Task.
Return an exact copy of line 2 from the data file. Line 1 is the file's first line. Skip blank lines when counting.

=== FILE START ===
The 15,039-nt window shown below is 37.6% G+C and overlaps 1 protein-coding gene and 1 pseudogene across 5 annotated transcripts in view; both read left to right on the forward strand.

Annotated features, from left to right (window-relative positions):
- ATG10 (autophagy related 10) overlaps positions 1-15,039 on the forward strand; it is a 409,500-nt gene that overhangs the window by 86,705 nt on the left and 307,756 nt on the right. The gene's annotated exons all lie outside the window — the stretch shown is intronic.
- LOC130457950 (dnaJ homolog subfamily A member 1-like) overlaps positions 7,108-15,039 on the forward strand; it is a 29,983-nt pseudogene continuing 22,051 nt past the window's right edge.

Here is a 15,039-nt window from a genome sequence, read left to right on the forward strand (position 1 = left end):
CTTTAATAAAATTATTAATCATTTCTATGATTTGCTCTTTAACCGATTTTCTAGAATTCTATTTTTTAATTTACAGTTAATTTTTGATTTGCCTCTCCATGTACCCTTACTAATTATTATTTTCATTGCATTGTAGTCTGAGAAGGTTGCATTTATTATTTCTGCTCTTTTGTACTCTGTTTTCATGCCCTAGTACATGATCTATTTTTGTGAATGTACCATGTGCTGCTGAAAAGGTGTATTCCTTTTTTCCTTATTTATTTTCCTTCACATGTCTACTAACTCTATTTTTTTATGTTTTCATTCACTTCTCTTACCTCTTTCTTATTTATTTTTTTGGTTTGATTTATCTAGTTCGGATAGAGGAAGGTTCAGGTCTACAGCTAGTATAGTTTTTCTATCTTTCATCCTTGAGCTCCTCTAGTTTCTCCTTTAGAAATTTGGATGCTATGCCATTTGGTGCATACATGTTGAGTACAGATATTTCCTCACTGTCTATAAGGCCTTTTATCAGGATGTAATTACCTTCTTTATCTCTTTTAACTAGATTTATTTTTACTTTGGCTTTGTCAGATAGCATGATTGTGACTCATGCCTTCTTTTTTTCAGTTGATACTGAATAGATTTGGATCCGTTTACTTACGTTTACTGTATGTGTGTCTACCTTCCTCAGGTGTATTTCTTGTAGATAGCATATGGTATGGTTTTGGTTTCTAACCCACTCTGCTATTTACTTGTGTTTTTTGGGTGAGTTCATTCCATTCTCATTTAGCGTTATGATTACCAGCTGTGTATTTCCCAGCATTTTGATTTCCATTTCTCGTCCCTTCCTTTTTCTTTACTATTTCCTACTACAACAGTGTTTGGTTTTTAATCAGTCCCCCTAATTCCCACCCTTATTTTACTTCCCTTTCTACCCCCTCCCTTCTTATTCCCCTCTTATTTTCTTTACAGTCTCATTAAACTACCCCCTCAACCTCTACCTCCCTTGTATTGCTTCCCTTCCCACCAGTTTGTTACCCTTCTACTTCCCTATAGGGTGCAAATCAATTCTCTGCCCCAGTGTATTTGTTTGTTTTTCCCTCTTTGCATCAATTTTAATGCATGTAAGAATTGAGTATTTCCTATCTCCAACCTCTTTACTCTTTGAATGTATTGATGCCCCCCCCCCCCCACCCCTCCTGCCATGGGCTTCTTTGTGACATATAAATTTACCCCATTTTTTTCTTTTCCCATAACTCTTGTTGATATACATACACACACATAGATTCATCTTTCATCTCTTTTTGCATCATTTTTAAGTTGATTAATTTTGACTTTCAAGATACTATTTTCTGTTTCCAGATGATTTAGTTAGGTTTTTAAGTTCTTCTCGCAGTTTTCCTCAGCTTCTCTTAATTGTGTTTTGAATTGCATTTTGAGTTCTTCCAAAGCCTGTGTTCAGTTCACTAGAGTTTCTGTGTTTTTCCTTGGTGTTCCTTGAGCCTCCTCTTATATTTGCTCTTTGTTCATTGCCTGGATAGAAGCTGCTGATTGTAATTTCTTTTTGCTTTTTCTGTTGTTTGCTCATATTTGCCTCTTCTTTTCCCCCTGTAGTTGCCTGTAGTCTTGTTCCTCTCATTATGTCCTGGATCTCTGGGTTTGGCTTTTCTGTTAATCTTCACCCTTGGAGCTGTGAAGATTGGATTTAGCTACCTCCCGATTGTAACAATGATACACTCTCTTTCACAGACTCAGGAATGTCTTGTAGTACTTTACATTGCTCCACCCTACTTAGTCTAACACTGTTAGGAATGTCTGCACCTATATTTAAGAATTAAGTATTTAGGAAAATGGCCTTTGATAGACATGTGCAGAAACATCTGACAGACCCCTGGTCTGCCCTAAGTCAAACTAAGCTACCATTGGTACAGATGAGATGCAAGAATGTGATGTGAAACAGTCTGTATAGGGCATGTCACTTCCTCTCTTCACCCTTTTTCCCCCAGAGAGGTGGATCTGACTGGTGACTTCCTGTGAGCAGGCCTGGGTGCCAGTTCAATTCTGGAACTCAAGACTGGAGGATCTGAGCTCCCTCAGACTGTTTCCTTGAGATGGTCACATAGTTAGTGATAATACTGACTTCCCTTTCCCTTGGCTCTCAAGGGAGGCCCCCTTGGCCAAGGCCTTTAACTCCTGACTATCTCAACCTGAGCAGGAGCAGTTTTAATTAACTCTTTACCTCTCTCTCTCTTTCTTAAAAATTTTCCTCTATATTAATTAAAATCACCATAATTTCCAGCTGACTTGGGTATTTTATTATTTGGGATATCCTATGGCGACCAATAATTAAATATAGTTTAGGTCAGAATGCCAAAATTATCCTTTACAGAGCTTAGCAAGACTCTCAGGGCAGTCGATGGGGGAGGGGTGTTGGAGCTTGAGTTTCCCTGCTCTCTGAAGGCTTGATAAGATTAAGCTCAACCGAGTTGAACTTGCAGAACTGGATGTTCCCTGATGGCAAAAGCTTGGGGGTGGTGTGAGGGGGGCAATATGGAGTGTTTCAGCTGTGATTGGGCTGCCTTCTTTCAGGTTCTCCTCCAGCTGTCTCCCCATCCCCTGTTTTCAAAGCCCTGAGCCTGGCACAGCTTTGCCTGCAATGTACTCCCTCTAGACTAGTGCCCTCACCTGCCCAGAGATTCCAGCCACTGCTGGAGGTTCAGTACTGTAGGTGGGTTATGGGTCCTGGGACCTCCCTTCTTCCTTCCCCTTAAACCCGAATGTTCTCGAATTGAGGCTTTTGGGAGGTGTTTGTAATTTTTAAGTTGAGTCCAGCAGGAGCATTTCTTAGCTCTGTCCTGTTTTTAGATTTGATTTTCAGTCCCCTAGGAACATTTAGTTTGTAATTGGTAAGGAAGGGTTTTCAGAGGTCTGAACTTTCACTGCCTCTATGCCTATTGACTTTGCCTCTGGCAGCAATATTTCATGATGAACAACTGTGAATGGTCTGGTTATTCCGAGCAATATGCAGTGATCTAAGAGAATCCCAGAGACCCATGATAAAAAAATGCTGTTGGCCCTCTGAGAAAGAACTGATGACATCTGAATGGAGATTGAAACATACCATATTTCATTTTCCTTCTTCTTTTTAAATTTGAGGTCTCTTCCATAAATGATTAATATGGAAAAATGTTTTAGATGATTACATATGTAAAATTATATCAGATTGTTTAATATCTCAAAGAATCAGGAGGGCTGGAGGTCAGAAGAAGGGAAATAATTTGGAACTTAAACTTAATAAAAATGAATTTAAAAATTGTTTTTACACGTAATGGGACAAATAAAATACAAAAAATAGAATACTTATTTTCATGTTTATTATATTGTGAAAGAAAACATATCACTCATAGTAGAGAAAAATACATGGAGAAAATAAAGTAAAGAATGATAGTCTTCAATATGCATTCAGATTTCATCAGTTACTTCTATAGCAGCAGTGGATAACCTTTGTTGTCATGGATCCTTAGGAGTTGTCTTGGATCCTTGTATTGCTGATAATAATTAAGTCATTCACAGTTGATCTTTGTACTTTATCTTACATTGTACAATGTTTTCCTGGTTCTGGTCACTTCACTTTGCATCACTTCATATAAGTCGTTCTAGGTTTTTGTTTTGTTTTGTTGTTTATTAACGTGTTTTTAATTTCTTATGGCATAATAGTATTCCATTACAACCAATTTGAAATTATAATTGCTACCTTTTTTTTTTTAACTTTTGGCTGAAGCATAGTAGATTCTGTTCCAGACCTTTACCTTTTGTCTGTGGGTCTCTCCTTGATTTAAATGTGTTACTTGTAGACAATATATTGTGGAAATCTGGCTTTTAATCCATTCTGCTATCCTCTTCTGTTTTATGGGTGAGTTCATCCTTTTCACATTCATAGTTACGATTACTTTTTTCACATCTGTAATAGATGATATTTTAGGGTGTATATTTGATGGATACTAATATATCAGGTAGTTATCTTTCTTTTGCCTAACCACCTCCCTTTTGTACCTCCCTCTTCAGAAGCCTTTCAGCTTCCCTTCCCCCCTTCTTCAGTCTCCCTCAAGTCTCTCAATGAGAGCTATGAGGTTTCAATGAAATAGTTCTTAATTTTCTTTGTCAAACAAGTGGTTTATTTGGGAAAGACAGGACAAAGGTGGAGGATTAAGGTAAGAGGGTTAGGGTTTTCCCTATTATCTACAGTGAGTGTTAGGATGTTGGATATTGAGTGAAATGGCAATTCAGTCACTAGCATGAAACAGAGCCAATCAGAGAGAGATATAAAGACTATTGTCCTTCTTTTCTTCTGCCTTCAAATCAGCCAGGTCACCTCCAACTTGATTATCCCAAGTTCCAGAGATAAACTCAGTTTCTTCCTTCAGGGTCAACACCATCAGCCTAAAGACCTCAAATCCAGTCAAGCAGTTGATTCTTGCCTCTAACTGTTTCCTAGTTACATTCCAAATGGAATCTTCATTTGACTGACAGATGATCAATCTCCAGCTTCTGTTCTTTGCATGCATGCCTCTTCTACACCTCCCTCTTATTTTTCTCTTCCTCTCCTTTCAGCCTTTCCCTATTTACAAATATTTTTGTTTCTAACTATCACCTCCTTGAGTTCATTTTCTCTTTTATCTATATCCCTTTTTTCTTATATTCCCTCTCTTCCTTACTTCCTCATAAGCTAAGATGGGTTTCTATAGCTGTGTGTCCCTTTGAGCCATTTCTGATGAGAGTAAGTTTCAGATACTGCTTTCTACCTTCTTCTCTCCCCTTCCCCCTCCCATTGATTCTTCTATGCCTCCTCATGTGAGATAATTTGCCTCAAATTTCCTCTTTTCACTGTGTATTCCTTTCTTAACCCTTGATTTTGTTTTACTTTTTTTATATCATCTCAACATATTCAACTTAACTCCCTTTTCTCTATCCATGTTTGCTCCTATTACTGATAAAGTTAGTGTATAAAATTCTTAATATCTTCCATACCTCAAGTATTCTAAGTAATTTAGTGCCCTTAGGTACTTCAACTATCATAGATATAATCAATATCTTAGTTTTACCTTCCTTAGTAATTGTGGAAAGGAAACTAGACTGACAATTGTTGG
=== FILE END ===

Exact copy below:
Annotated features, from left to right (window-relative positions):